National Council for Staff, Program and Organizational Development
First Day Impressions on New Students
Durham College, Ontario, Canada
best way to improve student retention is to ensure student
Simply put, if your students are happy with their selection of program, courses and college, they are very likely to persist in their academic pursuits. We are convinced that one of the most important things you can do is to provide students with what they want most - career direction and career opportunities.
Granted, there are many factors that impact on student satisfaction. However, after surveying thousands of students, we have found that there is one thing they all see as essential to their motivation and success at college: a tangible benefit from their post secondary education. They expect their college experience to prepare them for a viable career.
We have designed a first year seminar, The Right Start, that fulfills this expectation. The main component of this seminar is career motivation, and the four supporting elements are college orientation, program information, academic support, and faculty involvement.
To us, orientation
doesn't mean pub nights and key chains. Rather, it means
getting your students off to the right start - making a great
impression, so that from day one they are glad that they chose
your institution for their post-secondary studies.
Many students don't fully research the college or program they've chosen, so these students arrive on campus wondering if they've made the right choice. This is the most critical time in your retention strategy, because if you don't immediately show them that they have selected their college or program wisely, the less committed ones may not stay. If, for example, they're thrown into classes that don't seem relevant and they're not shown the relation between these subjects and a career, they may leave before they've seen the connection. On the other hand, if you can catch them on the first day and show them a vision of why they are there and where they are going, their commitment to their college education becomes stronger.
We recommend dedicating the first day, week or whatever time you have set aside for orientation to first year students only.
There are three reasons for this:
- All faculty are available to help out in your orientation program,
- Second and third year students are available to help as well,
- The campus isn't as busy, so you'll be able to book the facilities you need more easily, and the campus won't seem as overwhelming to the new students.
Begin with icebreakers and warm-up exercises. If you're not sure which icebreakers work well in first year seminars, please give us a call so that we can help you design some effective startup exercises (905) 985-9990.
After the students have become more familiar with each other, they will want to become more familiar with who will be teaching them. We recommend holding a faculty panel, comprised of the key teaching staff your students will encounter. Have the faculty introduce themselves and give a summary of their background and career journey. This not only makes them more human and approachable, but showcases an array of career paths and possibilities.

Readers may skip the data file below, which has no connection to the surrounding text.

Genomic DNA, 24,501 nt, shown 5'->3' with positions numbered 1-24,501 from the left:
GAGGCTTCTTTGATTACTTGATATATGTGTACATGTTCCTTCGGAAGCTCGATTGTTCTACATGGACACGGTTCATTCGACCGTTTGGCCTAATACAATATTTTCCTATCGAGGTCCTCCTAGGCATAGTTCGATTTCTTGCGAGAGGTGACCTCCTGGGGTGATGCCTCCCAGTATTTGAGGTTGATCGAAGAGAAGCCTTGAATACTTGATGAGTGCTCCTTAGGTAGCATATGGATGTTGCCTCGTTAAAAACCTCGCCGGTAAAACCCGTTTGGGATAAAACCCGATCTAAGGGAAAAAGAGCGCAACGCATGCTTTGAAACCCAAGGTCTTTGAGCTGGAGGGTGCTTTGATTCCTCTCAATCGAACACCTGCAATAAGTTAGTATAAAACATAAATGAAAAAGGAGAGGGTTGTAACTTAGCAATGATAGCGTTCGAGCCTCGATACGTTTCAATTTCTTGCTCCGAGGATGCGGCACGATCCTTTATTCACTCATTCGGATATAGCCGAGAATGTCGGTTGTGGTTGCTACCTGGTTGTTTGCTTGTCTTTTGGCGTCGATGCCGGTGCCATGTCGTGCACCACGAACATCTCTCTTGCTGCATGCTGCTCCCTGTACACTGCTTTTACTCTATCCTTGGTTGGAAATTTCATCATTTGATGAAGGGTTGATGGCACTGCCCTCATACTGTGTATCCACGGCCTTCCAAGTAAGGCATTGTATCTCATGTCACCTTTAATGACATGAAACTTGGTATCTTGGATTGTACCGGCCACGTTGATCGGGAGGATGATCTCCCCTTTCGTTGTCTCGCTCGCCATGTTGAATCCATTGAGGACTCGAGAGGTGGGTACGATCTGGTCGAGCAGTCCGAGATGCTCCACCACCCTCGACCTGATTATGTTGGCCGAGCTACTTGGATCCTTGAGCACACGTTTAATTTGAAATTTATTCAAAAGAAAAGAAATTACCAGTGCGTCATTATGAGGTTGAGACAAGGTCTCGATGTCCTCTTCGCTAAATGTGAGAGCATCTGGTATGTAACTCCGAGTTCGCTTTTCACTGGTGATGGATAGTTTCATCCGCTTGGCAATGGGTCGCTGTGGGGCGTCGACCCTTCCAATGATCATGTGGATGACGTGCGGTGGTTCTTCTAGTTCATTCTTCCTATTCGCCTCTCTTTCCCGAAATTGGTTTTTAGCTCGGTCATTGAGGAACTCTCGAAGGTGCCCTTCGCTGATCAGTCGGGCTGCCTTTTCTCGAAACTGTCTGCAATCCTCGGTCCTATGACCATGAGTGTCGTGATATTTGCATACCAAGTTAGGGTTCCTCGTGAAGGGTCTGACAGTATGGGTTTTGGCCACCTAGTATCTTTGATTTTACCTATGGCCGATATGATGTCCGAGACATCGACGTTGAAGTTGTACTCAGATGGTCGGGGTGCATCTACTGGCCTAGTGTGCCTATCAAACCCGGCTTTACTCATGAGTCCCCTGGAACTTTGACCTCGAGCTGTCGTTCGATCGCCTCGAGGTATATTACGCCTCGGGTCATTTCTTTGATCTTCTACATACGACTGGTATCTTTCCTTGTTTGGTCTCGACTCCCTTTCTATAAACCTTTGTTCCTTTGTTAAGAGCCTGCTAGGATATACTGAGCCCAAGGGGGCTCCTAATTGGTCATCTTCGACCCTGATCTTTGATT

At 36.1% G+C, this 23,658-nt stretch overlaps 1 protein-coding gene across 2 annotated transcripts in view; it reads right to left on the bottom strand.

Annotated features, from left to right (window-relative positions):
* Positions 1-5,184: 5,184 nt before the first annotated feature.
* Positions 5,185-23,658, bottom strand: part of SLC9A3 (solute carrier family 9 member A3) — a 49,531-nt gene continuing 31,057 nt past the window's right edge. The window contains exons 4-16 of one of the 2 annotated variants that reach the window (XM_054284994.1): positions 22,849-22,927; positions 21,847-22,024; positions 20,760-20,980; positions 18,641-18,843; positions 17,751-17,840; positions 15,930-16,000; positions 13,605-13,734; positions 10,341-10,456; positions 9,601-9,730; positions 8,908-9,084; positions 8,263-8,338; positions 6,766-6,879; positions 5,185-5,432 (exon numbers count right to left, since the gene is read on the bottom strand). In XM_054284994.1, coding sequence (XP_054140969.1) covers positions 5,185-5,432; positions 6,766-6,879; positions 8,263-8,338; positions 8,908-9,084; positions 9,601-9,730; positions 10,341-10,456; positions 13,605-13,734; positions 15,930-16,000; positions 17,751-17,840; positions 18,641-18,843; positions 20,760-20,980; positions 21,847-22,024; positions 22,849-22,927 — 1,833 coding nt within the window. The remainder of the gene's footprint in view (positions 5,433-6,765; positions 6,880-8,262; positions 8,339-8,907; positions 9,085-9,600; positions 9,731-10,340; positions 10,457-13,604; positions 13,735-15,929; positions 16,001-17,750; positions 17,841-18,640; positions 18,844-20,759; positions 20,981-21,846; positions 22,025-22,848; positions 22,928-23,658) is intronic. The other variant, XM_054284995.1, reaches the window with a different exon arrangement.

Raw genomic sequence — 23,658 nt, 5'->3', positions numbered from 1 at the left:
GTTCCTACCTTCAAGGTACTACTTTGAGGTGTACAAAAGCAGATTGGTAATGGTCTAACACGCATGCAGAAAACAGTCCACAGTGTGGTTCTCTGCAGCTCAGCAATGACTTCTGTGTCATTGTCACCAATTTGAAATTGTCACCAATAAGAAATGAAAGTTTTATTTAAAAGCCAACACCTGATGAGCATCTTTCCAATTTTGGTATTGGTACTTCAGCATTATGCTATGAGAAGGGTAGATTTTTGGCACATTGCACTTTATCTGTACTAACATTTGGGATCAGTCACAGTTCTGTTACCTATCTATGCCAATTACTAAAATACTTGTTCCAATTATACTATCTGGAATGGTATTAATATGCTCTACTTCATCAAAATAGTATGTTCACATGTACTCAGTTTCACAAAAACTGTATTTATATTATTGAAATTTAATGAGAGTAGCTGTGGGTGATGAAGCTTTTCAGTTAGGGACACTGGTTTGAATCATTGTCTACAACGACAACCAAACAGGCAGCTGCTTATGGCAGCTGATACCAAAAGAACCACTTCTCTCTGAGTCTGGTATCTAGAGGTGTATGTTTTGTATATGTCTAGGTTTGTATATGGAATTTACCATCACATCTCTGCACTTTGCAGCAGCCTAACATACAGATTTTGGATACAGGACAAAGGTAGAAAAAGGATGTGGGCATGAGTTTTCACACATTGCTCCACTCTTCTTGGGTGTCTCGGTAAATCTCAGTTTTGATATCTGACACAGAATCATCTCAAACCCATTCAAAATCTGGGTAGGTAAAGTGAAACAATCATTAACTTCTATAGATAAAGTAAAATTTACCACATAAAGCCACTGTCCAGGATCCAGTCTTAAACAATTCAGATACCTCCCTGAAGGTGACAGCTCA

Next, give your students an overview of their job market, if they are enrolled in a specific program. Outline the skills and competencies they will develop during their time at college, and explain how these skills relate to the job market. If they are in a liberal arts program, emphasize that whichever career they end up with, they'll need a great work ethic and solid work habits. A more detailed exploration of how employability skills and career directions relate to college success skills is found in chapter one of Making Your Mark, our college success book that complements this retention strategy.
Give your students a broad overview of the career opportunities that they can expect upon
graduation. Have past graduates come in to talk about their personal experiences, so that first year students can see the role college played in their success. Again, when students can see the benefits to working hard at their studies, they are much more likely to persist.
At this point you can briefly introduce the subject of academic/college success skills, and explain how
- these skills will make college life a lot easier for them,
- good work habits and a systematic approach to completing tasks are skills that every employer looks for in his/her employees.
Tell them that if they develop professional work habits now, they are preparing for their careers; those who strive to be peak performers in life are those who end up with quality jobs. You can return to teaching the specific college success skills later in your orientation program, but if you introduce the relevance of the topic at this point, your students will be ready to receive the information whenever you re-introduce it.
You could include any number of activities in the next portion of your orientation. If you're using a faculty advisor system, which we recommend, you could have each advisor take his/her group of students on a tour of the campus. Even if you've already shown them around during a summer headstart program, they'll appreciate the opportunity to re-acquaint themselves with their new surroundings.
Your student services personnel could give an overview of college services, and distribute the college daytimers or handbooks. It adds a little variety to have someone else present this information, so if your student service staff is not available, a second or third year student can do a good job as well.
For more information on our particular program, please contact us.
Phone: (905) 985-9990, Fax: (905) 985-0713,